Gee buddahead, plz check specs on lumens for some of the budget DLP pjs, it's bad karma to put out misinformation! The HD65 for example, has plenty of lumens (1600 ansi)...


Yes, I'm a "dlp groupie"...
 

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Yeah, it's too bad a DLP with only 1,000 lumens maximum just can't cut it in a room with only a shade drawn to block out the noon day sun:





I'd listen to Jim...
 

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The only thing you have to remember is that DLPs have very little flexibility in their placement. And some of the newer, low priced ones have virtually no flexibility. If you need a throw of 17', be absolutely certain one of the DLPs will work for you. I personally am a fan of the picture DLPs throw, but I also really like the flexibility of LCDs. The Panny, for instance, has a 2X zoom and both horizontal and vertical lens shift. These are great features when you're trying to fit a projector to the room and screen size and not the other way around.


Jim
 

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Quote:
Originally Posted by AudioFileZ /forum/post/16923112


Why is it almost all of the DLP projectors require short throw distances? Is it strictly a price concession or is there some inherent reason other than price?


Short?

Ummmmmmmmmm most DLPS I see are longer throw, LCD pjs are way more flexible....too bad I like DLP better, but they don't work here.
 

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Discussion Starter · #10 ·
Thanks everyone...


Jim,


I completely understand the reviews would help me in making my choice but Ive been looking for sometime now and have the cash in hand to purchase a projector and Im getting a bit impatient. Also why would the panny not be on your list?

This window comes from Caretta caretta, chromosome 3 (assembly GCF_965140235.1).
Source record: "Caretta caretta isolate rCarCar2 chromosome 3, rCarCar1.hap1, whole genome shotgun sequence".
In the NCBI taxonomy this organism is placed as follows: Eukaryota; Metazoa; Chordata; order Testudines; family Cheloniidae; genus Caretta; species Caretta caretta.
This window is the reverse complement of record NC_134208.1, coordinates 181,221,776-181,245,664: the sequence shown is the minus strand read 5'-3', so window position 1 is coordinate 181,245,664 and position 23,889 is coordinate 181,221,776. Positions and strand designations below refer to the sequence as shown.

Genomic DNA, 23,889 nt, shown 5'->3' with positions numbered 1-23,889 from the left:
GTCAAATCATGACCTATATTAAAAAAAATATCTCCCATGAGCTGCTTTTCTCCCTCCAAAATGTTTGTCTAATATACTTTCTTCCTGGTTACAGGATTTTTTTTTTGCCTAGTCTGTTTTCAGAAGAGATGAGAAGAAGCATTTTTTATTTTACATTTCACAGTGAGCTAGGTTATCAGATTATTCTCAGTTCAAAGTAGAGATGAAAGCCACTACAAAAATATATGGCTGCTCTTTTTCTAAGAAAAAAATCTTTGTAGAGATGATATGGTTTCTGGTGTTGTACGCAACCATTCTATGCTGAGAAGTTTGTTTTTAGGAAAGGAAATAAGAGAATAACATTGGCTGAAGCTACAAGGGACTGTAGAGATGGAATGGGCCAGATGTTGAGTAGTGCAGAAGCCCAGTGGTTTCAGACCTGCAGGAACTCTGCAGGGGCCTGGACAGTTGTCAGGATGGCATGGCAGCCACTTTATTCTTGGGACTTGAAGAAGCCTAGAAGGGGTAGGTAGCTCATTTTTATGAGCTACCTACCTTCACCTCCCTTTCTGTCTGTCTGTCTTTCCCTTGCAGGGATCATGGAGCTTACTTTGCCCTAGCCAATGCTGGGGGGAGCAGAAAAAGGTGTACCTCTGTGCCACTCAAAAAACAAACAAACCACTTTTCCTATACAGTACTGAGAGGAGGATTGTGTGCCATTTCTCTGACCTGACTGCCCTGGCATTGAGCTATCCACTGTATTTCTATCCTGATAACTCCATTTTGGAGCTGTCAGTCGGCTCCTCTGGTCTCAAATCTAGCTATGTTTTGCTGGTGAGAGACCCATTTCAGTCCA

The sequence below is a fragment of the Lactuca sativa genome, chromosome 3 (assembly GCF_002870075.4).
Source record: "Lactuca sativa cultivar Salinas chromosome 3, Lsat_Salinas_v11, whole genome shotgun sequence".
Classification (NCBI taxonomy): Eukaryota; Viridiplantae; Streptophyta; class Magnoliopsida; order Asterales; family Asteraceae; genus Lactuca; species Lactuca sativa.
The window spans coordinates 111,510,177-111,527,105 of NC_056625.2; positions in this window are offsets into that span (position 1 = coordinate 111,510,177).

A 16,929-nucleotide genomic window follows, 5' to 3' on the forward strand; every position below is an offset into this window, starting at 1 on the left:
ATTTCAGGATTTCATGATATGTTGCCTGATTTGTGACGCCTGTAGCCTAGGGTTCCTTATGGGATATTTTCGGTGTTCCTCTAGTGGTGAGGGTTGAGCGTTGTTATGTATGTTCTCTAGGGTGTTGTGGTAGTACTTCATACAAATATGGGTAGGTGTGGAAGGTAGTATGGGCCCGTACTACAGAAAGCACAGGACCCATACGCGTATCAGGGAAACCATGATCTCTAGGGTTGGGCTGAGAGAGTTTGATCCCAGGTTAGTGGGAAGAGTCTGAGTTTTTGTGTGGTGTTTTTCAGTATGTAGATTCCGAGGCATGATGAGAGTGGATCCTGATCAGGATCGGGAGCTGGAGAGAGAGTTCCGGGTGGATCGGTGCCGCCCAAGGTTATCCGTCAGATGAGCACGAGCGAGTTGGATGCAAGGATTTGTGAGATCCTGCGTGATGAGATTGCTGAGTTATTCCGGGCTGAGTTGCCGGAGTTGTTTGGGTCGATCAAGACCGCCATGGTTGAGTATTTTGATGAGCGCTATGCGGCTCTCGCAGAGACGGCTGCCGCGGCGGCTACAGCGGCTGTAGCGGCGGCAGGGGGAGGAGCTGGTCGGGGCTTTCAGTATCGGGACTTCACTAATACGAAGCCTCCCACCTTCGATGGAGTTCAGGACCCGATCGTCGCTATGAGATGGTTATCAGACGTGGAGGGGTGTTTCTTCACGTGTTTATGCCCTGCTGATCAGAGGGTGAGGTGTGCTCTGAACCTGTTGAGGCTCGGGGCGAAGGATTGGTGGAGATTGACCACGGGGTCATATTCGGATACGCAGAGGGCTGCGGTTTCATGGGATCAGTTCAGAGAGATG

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Discussion Starter · #11 ·
Buddahead,



You are correct Im looking for a cheaper solution as I dont have much more then 1K to spend. I saw these new lower priced 1080 DLPs and thought why not go with one of those if it would be bright enough....but you did bring up the good point the flexibilty of setup on the panny.


I honestly had forgotten about DLPs and the lack of flexibilty as I was looking at the Optoma HD71 when I orginally started looking but decided against it due to some of it charistics.


So Im not even sure that any of these DLPs would work in my scenario. Giving my throw distance and the size of the screen and having to battle against ambient light.
 

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Quote:
Originally Posted by jgw1973 /forum/post/16930714


Thanks everyone...


Jim,


I completely understand the reviews would help me in making my choice but Ive been looking for sometime now and have the cash in hand to purchase a projector and Im getting a bit impatient. Also why would the panny not be on your list?

1) I prefer DLP projectors

2) 1080p vs. 720p


But if you say DLP won't work in your room, then LCD it is.
 

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I almost created a thread just like this till I found this one.